In all organized kart races in the U.S.—and there are over 100,000 karters—gloves and heavy long-sleeved jackets are worn as necessary protective equipment. Due in part to these measures the two largest kart clubs in the world, Go Kart Club of America and Grand Prix Kart Club of America, have never had a fatal accident in organized racing. In contrast, bicycling causes 400 to 500 deaths every year, yet bicycling is considered nothing but harmless fun.
New Rochelle, N.Y.
I enjoyed your article on the chess match (The Young Botvinnik, May 8). However, it might have been of interest to the readers that Botvinnik is the first man in chess history to win the world championship three times. Alekhine and Anderssen won it twice, but all the other world champions were unable to regain the title even once after having lost it in a match.
New York City
The frank and honest story of the 87th Kentucky Derby as reported by your Whitney Tower (The Man Who Was Absolutely Right, May 15) was one of the most exhilarating accounts I've read.
Perhaps some of the experts would be wise to cop a lesson from Carry Back's proved achievement: that many are champions regardless of breeding or stature. This applies to the human race as well as the horse race.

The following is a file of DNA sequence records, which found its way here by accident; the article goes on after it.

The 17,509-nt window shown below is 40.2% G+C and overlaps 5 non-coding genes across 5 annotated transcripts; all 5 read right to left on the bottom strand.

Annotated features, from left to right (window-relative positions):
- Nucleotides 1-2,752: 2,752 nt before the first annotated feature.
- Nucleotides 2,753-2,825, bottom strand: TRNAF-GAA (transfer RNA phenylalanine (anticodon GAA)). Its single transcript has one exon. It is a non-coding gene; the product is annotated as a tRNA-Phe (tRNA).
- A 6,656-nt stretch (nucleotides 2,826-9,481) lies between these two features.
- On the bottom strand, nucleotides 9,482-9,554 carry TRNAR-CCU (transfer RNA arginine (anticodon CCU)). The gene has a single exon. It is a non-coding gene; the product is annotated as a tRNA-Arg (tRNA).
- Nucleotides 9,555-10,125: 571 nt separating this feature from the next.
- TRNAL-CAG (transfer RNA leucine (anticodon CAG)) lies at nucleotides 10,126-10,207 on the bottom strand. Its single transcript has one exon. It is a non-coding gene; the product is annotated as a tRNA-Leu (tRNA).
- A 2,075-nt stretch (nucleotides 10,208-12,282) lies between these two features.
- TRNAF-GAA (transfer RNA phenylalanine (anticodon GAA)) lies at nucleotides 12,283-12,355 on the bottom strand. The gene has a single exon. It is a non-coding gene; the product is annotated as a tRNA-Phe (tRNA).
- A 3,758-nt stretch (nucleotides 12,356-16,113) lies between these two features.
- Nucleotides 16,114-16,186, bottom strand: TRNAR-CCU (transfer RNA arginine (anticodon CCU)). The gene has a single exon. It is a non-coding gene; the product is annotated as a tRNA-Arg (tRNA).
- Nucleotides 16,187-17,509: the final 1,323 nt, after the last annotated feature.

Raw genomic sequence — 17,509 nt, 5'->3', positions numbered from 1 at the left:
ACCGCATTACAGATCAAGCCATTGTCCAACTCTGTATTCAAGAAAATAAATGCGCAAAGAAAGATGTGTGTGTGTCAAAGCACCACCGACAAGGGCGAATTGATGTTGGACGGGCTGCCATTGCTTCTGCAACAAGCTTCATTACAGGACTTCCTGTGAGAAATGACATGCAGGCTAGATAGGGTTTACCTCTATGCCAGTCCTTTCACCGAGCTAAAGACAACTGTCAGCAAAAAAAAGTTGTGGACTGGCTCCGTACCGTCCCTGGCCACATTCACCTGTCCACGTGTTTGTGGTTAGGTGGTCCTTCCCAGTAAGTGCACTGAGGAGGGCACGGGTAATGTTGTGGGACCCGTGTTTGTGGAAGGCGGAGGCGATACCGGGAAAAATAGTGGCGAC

MRS. JACK R. WESTWOOD
Lodge Grass, Mont.
Take a look at Carry Back's bloodlines: nothing much in the first two generations on the male side. But his great-grandsire was Equipoise, and the sire of Equipoise was Pennant, both horses with exceptional records for speed and stamina. He also has Hyperion and Gainsborough blood. Now glance at the dam side: again nothing in the first two generations, but his dam's grand-sire was Blenheim II, and his sire was Bland-ford, the great English champion. She also has Phalaris, Teddy and Sir Galahad III blood in her veins. Great Scott! Enough speed and stamina in all to take care of a dozen Thoroughbreds, and a great part of it, for reasons the breeders don't know, concentrated in little Carry Back. Nothing perplexing about that.
KENNETH R. PYATT
Congratulations on the story of Warren Spahn's second no-hitter (The Masterpiece in Milwaukee, May 8). My nickname may indicate favoritism for another NL team, but as long as you keep printing baseball stories of either league it will be appreciated.
E. (DUKE) SNIDER
Fort William, Ont.
Congratulations on Walter Bingham's great story on Lavagetto (Not Such a Tough Cookie, May 15)—a masterpiece.